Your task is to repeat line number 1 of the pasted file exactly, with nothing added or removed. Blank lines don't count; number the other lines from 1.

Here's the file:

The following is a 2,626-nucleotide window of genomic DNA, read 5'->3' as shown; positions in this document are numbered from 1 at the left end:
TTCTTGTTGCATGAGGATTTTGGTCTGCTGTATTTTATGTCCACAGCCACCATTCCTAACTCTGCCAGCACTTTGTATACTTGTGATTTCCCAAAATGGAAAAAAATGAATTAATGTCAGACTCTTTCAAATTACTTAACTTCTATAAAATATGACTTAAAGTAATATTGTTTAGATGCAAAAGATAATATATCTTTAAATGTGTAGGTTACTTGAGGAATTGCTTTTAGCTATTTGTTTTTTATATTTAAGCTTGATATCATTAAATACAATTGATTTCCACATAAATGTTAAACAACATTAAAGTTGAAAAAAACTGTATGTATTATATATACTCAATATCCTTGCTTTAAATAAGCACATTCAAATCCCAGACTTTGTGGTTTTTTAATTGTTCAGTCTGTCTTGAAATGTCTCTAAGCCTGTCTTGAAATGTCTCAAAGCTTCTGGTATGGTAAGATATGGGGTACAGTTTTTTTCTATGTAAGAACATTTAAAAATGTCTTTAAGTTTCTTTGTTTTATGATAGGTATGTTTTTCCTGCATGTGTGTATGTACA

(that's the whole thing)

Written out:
The following is a 2,626-nucleotide window of genomic DNA, read 5'->3' as shown; positions in this document are numbered from 1 at the left end: